Featured Reviews
Another rainbow shot serves as halo for Nautilus.

Nautilus, Corsair navigate Lincoln SUV pool

Lincoln's fleet of SUVs has added more compact models like the Nautilus and Corsair which have their own assets for combining sporty performance and luxury.

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The 2021 Dodge Durango SRT Hellcat packs 702 supercharged horsepower into an SUV that is a throwback to the 1970s muscle cars.

Page, Durango SRT link 50 years of Mopar

The 2021 Dodge Durango SRT Hellcat packs the wallop of 702 supercharged V8 power into a modern SUV form, successfully linking with 3,000 muscle cars from the era of 50 years ago.

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Tremors big and small shake up Ford rivals

What's new in Ford pickups? How about Tremor off-road models in giant F-250 and compact Ranger extremes?

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Rounded off where it used to be sharp-edged creases, the CT5 stands for refinement.

Cadillac refines CT5's look, tech

Cadillac made the sharp creases of its CT5 luxury sedan familiar, then it rounded off the edges and filled the 2021 Premium Luxury model with high-tech DOHC turbo V6 power.

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Pacifica Pinnacle recalls Dylan, Indy, road-trips

Pacifica is the name of Chrysler's latest don't-call-me-a-minivan, and the Pinnacle is the top-end Pacifica, capable of rekindling memories of road trips and even Bob Dylan's 80t

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The ID.4 is Volkswagen's new all-electric compact SUV, with power, range, technology, and affordably prices about $40,000.

VW gives ID.4 'Fair' Minnesota intro -- with corn dogs

The Golf ID.4 EV is a star of combining cancelled auto shows and state fairs with driveable electric cars -- and corn dogs.

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Looking back at winter's adventure with a K5 is a request for AWD.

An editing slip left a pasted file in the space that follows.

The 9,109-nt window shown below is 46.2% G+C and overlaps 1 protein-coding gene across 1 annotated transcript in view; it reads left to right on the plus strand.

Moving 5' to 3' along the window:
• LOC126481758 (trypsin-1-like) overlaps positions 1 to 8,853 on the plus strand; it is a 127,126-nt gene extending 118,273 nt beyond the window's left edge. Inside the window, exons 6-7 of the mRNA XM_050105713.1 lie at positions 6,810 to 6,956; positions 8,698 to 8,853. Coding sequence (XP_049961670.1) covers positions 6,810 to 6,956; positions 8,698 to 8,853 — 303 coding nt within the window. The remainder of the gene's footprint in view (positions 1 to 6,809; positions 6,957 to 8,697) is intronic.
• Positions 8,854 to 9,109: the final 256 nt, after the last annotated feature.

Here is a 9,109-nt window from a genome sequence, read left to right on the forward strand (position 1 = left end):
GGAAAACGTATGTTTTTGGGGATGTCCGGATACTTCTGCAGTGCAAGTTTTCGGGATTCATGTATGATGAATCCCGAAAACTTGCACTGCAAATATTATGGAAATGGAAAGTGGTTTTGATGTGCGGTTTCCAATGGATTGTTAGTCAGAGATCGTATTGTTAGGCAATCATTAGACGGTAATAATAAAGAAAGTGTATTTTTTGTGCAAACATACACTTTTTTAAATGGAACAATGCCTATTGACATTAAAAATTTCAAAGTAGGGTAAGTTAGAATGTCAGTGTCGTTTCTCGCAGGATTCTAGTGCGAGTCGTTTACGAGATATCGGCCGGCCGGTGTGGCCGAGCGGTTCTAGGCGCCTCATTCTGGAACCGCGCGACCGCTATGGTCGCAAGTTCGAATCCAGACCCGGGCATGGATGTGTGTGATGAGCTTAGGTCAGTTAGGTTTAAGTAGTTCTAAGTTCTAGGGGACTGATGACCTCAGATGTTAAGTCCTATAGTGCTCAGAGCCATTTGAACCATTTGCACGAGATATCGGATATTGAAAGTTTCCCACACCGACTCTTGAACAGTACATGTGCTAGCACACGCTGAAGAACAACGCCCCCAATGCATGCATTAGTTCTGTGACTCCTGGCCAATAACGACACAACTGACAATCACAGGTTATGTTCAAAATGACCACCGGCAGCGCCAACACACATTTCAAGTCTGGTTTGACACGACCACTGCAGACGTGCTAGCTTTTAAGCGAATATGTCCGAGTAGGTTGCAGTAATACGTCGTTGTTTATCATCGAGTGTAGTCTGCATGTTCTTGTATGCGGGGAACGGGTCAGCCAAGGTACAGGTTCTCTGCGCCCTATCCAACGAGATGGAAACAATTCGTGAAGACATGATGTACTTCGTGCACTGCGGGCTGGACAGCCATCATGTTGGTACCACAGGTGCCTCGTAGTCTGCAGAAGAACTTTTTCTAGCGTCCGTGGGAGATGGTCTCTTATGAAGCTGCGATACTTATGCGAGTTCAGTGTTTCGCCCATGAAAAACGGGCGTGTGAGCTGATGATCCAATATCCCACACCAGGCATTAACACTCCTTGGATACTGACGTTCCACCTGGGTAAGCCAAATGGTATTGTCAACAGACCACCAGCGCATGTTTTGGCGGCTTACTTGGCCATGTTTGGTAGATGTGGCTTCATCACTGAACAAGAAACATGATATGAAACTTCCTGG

Without AWD, Kia K5 survives winter wonderland

Kia redesigned its Optima midsize sedan for 2021, and renamed it the K5, and first impressions recall its adventures in a Duluth blizzard.

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Top-rung Ford F-150 adds hybrid power

If you wonder how Ford keeps its F-150 pickup at the top of all vehicle sales, just check out the new 2021 model with 3.5-liter V6 Hybrid power.

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Mercedes turned its AMG branch loose to creat the stylish, hot-performing E53.

Right tires go beyond all-wheel-drive security

All-wheel-drive is common on top models, such as the Mercedes AMG E53, but the choice of tires still makes a difference in severe winter storms.

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'T-Rex' devours competition -- including Raptor

The battle for pickup supremacy has seen the recent rise of the Ram, which adds to its status with a 2021 Raptor-fighting TRX, boasting 702 supercharged Hellcat horsepower.

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Nautilus, Corsair navigate Lincoln SUV pool

June 16, 2021 by · Comments Off on Nautilus, Corsair navigate Lincoln SUV pool
Filed under: Weekly test drives, Autos 

Midsize Lincoln Nautilus could save buyer a pot of gold  over larger SUV.

By John Gilbert